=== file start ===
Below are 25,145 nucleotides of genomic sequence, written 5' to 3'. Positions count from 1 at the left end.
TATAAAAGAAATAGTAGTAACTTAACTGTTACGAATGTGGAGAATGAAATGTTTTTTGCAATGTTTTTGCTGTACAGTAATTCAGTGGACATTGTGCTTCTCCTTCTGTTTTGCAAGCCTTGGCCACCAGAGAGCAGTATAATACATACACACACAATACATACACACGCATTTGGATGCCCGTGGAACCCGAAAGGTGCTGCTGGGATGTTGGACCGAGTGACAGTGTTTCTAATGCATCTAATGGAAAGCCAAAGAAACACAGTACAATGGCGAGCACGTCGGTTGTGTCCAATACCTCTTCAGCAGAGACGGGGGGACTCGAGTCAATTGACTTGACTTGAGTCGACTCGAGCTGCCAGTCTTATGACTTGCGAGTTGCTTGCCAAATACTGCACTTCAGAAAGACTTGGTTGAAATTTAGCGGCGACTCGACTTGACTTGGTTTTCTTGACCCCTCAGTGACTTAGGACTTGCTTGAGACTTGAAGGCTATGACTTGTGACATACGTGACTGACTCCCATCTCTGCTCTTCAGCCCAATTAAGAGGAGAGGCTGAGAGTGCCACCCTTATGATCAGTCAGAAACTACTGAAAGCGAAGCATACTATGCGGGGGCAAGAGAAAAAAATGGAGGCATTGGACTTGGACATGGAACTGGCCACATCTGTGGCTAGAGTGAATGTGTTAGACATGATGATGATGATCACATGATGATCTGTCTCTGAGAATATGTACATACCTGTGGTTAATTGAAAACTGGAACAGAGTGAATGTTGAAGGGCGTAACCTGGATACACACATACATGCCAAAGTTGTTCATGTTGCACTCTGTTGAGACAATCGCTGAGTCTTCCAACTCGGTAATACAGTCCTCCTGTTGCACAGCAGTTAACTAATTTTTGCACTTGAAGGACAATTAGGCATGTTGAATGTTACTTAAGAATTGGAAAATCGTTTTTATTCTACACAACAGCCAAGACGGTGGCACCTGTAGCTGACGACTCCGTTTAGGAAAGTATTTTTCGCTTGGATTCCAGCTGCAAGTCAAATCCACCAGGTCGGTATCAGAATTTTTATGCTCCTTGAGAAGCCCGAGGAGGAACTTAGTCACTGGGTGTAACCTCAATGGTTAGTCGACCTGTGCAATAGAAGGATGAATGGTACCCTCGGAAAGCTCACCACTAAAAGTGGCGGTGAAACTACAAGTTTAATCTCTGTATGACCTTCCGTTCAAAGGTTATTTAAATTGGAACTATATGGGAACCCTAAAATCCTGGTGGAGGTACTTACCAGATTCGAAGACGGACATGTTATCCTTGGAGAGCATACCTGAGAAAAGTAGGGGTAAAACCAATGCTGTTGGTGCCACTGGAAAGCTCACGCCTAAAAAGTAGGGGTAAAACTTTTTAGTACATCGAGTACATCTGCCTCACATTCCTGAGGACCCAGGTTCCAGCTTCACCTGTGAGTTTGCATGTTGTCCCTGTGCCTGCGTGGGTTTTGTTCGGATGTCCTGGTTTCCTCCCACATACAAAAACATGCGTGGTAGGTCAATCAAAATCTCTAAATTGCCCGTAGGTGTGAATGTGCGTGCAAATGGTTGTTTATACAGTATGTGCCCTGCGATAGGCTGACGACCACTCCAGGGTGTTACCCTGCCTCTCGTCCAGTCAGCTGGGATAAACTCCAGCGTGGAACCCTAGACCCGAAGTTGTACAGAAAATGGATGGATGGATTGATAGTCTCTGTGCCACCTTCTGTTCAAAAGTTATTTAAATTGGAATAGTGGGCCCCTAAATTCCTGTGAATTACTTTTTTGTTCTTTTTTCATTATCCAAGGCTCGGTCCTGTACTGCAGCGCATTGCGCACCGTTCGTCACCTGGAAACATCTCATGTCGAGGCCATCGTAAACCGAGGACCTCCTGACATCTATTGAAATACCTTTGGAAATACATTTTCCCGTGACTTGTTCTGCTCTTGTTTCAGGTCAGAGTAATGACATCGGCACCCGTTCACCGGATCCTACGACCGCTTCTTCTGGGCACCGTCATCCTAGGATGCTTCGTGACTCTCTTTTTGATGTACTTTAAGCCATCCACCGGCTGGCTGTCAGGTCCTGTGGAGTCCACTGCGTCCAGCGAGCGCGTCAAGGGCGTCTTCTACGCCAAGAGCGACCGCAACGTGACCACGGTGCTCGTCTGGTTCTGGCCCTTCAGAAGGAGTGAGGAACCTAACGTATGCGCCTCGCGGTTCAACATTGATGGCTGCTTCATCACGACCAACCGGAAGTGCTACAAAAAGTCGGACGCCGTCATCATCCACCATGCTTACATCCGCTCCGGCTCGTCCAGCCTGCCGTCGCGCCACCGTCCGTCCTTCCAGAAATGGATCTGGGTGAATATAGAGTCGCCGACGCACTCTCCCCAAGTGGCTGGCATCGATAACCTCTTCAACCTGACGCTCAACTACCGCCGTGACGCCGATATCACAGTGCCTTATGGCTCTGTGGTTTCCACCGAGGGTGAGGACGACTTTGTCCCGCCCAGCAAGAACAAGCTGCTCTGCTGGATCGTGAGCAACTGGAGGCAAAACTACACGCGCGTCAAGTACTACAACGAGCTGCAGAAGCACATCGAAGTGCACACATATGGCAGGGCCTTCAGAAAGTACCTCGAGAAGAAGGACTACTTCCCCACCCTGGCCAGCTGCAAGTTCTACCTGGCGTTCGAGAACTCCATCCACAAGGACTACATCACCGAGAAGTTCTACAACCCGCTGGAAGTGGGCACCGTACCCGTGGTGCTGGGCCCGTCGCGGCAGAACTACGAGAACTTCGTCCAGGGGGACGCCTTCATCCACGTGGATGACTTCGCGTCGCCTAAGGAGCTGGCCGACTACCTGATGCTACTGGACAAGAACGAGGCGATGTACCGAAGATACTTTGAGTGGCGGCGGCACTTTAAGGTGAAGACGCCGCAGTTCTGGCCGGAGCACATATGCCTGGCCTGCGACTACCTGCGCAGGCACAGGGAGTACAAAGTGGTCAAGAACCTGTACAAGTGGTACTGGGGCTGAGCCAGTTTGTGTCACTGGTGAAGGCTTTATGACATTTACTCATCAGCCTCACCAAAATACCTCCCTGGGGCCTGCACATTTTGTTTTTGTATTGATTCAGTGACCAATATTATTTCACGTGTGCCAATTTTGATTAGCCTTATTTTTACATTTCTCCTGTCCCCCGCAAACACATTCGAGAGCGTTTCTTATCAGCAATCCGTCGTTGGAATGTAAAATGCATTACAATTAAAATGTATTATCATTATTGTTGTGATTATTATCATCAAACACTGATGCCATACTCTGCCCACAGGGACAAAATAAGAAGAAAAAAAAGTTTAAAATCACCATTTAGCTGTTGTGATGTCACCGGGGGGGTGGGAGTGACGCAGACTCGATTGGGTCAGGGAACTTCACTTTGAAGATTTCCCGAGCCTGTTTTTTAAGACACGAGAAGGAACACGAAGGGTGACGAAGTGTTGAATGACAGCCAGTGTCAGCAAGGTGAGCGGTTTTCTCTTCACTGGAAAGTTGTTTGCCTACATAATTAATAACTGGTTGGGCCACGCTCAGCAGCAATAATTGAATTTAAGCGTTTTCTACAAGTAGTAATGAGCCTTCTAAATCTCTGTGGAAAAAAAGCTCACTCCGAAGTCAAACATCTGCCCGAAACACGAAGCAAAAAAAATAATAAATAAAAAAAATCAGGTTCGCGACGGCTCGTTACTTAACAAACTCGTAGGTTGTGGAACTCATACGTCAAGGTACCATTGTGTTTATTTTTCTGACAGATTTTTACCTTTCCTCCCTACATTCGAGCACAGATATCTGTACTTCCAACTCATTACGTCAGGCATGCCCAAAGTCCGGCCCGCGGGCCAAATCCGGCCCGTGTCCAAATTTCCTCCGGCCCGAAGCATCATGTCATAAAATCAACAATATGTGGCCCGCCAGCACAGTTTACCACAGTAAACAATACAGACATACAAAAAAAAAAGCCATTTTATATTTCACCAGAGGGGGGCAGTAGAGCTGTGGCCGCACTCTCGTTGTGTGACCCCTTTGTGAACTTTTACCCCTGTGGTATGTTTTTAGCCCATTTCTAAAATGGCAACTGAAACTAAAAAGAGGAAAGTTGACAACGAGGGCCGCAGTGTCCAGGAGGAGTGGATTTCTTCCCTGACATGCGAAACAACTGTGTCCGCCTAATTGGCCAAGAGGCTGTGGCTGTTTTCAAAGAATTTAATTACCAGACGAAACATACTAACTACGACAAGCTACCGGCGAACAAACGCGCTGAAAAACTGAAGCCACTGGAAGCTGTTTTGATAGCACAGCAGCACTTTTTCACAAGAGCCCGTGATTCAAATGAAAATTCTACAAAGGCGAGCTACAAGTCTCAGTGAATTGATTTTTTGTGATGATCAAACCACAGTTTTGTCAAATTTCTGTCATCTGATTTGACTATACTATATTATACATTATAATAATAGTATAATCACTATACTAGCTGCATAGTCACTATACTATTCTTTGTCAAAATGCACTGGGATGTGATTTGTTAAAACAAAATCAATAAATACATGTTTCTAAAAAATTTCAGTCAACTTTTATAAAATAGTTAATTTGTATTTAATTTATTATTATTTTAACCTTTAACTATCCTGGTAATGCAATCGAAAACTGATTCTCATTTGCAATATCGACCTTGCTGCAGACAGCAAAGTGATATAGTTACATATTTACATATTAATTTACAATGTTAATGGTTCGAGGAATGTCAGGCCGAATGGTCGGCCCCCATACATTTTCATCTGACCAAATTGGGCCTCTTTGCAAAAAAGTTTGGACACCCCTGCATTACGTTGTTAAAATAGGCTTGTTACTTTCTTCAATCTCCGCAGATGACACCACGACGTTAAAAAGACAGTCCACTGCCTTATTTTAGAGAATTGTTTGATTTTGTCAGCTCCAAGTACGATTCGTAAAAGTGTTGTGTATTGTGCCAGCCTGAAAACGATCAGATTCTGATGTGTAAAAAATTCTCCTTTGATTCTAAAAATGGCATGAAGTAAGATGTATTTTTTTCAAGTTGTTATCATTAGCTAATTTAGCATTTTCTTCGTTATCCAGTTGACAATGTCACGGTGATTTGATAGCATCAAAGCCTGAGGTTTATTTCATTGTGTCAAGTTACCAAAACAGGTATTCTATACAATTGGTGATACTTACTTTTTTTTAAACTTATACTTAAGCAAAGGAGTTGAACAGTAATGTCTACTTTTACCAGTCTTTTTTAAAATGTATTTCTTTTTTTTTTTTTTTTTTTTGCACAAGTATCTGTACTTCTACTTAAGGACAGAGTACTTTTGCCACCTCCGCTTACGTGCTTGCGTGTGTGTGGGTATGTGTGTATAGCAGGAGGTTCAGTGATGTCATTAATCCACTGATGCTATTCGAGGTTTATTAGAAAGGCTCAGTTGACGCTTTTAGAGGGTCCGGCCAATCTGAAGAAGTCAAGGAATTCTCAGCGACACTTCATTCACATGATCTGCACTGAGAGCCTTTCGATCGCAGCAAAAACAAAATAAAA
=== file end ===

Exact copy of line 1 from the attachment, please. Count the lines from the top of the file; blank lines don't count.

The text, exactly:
Below are 25,145 nucleotides of genomic sequence, written 5' to 3'. Positions count from 1 at the left end.